In our lifetimes, our understanding of the biology of aging has undergone a dramatic transformation. This revolution began in the early 1990s with the insight that we can learn about human aging by studying simpler, shorter-lived animals. A series of investigations in lab animals revealed several of the genetic mechanisms underlying the aging process. Subsequent studies gave rise to the first small-molecule drugs capable of targeting these genetic pathways and extending lifespan in model organisms.
Together, these discoveries launched the modern biology of aging, sometimes called biogerontology or geroscience. As the field matures, we continue to learn about the intricate connections between the molecular features of aging, with exciting new findings published every day.
Today, researchers around the world are preparing to translate these experimental results into the clinic, with the hope of improving human health and increasing the quality (and length) of human life by leveraging our knowledge of biogerontology.
To develop therapies for aging-related disease, entrepreneurs have founded dozens of pharmaceutical firms, fueled in part by a small but growing number of venture capital funds devoted to supporting young companies in the aging space. As a result of these trends, we stand poised on the brink of the era of anti-aging medicine.
At Hourglass, our mission is to tell you all about it.
News: In addition to explaining the most recent scientific breakthroughs in the field, we’ll be reporting on key events in the pharmaceutical and biomedical sectors, including the launching of new companies, preliminary results of promising drugs, and the long, hard road of clinical trials.
Fundamentals: While the news might change from week to week, the big issues do not. In a special collection of articles, we will tackle deeper questions about the importance of aging as a problem, the feasibility of addressing it technologically, and the broad potential benefits of longevity research. Accompanying these pieces will be a series of reference articles, to serve as resources for interested readers who wish to learn more about a particular topic.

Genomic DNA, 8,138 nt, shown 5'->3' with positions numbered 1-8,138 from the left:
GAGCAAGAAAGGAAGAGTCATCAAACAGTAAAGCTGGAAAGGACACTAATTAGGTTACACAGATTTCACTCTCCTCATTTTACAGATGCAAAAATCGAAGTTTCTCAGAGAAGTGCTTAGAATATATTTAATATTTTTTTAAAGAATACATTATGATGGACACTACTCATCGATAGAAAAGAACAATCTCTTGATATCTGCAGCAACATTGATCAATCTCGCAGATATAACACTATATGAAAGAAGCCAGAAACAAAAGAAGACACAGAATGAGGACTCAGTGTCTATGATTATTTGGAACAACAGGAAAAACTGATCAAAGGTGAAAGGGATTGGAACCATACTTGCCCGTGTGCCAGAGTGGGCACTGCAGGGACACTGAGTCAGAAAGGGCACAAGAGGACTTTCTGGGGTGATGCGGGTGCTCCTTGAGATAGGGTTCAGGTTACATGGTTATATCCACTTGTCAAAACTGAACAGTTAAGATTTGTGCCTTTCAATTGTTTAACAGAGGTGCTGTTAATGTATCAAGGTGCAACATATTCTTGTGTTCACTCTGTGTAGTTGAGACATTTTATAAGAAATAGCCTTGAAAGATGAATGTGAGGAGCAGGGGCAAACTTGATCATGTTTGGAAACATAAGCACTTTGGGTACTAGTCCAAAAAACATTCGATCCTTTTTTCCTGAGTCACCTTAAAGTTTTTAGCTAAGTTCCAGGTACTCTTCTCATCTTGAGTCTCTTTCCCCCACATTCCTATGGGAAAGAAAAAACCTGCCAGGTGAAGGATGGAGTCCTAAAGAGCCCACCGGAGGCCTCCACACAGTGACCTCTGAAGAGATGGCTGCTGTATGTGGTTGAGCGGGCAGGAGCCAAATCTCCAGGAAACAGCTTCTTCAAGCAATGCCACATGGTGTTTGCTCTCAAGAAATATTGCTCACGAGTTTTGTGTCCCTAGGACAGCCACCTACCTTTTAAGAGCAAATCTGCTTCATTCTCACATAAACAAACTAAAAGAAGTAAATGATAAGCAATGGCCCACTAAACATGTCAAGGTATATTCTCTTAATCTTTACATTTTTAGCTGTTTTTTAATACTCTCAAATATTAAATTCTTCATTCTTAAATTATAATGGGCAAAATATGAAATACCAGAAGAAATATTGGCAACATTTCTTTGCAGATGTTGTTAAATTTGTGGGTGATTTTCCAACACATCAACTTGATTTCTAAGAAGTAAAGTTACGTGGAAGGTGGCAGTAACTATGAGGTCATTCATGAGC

Features: In longer analytical pieces, we will take an in-depth look at important topics in biogerontology, analyzing and synthesizing major trends.
We hope to serve as an informational hub for scientists and thought leaders who are already engaged in aging research—but equally importantly, to raise awareness among entrepreneurs in tech and other sectors who are not yet aware of the vast opportunities this field offers.
Supporting this effort are our two founding sponsors:
Longevity Fund, a seed and Series A VC investing in companies that will allow us to live longer and healthier lives; and
The Longevity Research Institute, a non-profit organization committed to finding treatments that demonstrably extend human lifespan by 2030.
So, whether you’re a veteran of the field or a newcomer, welcome, and thank you for joining us on this journey. As progress in geroscience continues to accelerate, and the pharmaceutical industry begins to pour increasing resources into translating basic research into products that could revolutionize healthcare, the time to engage with this field is now.
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